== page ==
Researchers took an in-depth look at numerous scientific studies from all over the world that focused on patients with nasal problems due to allergies. To maintain the integrity of the meta-analysis, only randomized controlled trials were utilized. The focus of the investigation centered on the potency and safety of using acupuncture to address symptoms affecting the nose.
The large-scale analysis included several studies with nearly 2,400 test subjects. To properly assess the efficacy of acupuncture, researchers looked at rhinitis quality of life questionnaires and 36-item short form surveys (SF-36). These are medical tools used to evaluate a patient's symptoms.
To help discern the power of acupuncture, researchers scrutinized evaluation charts regarding the severity and symptoms of each patient. Additionally, levels of serum IgE in the bloodstream and medication usage for each participant were important factors.
In all studies, researchers discovered that the groups of patients receiving acupuncture experienced exceptional, statistically-significant reductions in nasal symptoms, compared to the participants in control groups. The results proved that acupuncture is a safe, effective therapy to relieve nasal symptoms resulting from allergies.
Source: Feng S, Han M, Fan Y, Yang G, Liao Z, Liao W, Li H. (2015). Acupuncture for the treatment of allergic rhinitis: a systematic review and meta-analysis. Am J Rhinol Allergy. 29(1):57-62. doi: 10.2500/ajra.2015.29.4116.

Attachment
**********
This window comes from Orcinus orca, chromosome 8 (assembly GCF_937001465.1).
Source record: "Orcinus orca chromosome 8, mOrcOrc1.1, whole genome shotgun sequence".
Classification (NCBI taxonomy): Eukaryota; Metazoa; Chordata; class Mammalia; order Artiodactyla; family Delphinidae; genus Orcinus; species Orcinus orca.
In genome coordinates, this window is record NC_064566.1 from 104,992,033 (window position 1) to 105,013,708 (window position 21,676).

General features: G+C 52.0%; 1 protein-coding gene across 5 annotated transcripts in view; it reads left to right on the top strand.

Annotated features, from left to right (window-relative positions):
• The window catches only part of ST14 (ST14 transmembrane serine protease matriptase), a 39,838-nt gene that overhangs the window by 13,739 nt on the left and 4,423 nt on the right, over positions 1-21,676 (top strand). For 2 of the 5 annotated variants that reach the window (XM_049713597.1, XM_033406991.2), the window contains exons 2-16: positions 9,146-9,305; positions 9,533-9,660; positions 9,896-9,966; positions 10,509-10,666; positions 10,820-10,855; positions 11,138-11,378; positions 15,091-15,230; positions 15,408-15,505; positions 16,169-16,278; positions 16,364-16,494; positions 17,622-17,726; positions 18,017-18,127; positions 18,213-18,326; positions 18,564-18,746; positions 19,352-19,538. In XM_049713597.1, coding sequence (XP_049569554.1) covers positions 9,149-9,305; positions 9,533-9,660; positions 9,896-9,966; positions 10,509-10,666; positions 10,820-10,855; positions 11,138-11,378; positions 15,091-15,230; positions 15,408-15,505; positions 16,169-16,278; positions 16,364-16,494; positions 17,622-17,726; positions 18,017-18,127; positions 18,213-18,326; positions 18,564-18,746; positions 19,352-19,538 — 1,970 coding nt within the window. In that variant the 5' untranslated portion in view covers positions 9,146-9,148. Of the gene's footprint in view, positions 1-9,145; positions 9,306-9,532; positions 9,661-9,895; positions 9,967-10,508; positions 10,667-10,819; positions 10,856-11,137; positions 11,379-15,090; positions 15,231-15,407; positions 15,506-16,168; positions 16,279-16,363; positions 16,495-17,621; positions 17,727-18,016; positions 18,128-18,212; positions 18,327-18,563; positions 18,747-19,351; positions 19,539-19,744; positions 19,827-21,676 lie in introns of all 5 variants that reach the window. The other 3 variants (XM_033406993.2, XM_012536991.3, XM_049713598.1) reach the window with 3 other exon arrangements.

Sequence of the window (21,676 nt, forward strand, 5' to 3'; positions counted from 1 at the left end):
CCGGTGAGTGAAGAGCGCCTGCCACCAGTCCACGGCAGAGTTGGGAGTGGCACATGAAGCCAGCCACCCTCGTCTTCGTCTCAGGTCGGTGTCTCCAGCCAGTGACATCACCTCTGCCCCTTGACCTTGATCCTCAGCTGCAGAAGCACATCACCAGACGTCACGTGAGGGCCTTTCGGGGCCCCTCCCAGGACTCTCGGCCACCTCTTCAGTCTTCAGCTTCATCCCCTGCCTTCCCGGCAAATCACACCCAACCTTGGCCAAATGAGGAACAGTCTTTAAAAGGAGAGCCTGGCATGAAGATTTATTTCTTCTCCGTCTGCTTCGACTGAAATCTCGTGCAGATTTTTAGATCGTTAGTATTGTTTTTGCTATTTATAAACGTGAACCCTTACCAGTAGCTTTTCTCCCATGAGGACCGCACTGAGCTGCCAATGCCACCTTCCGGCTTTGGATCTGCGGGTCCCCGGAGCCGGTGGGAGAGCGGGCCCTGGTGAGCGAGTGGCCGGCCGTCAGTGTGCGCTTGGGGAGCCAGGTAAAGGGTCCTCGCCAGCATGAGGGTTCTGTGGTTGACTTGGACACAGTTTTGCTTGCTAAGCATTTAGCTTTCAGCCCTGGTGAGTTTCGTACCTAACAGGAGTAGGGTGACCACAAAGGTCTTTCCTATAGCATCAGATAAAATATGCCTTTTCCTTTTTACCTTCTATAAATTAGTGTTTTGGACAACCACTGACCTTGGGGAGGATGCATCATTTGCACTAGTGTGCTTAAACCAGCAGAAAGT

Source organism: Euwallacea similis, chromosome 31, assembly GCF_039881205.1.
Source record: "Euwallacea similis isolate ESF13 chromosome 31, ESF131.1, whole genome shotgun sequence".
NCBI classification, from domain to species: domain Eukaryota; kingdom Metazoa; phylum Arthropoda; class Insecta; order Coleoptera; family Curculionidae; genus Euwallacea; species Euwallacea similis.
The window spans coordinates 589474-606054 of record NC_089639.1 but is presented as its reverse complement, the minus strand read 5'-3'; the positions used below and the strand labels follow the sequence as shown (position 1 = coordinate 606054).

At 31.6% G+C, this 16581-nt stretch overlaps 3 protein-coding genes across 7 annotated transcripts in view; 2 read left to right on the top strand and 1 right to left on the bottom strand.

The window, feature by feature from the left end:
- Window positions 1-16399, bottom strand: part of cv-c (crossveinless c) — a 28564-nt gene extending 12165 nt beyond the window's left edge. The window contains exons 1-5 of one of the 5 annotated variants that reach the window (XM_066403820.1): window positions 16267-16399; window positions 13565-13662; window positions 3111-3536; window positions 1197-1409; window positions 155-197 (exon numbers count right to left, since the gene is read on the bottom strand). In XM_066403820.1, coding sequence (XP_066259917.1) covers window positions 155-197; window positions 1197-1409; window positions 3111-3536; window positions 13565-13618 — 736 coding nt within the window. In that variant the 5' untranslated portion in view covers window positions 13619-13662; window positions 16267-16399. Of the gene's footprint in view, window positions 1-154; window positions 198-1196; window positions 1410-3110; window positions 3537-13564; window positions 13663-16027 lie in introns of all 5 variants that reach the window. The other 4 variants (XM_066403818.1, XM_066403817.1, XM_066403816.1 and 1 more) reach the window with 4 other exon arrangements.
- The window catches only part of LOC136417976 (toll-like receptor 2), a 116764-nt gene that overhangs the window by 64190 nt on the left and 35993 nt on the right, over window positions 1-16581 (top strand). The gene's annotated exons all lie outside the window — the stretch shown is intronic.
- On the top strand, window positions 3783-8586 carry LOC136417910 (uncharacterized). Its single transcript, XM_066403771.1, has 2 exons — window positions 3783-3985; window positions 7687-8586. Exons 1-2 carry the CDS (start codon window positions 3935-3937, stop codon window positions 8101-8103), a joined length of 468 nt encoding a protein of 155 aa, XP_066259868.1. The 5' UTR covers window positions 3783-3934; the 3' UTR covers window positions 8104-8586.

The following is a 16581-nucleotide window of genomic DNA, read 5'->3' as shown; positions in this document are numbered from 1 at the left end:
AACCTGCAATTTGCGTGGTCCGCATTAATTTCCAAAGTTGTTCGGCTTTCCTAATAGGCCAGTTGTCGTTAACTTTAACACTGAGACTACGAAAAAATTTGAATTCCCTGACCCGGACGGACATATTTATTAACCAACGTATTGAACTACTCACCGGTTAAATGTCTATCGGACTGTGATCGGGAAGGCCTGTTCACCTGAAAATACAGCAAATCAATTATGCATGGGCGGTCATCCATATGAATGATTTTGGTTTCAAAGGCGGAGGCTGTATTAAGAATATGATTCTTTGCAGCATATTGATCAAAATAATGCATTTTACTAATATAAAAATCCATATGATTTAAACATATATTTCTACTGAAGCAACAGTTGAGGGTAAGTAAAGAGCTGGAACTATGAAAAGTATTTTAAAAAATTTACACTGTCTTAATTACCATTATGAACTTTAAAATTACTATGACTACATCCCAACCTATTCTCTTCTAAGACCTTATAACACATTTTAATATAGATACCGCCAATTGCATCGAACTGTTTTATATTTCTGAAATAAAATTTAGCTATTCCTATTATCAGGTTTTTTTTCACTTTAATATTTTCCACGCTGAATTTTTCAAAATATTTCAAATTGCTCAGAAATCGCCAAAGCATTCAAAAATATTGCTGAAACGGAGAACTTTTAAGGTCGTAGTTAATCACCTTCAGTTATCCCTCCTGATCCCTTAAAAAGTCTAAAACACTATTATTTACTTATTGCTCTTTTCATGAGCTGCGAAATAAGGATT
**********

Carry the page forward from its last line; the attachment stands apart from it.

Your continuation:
Protect Your Lung Qi
Lung 7, or LU 7, is one of the most powerful points on the lung meridian points. It is a popular acupuncture point to use for stopping a persistent cough and relieving a sore throat.
Besides treating those symptoms, LU 7 is often used to treat conditions related to the head and neck, such as headaches, migraines, stiff neck, facial paralysis, and toothache. LU 7 is considered to be the "command point" of the head and neck and is also used to improve circulation in the brain and stimulate memory.
This acupuncture point is located above the wrist on the inside of the arm. To find this point, interlock your thumb and index finger of one hand with those of the other, the point lies on the edge of the index finger, in a depression between the sinew and the bone.
Stimulate this point on both hands with the tip of your index finger for approximately 30 seconds or until your cough subsides.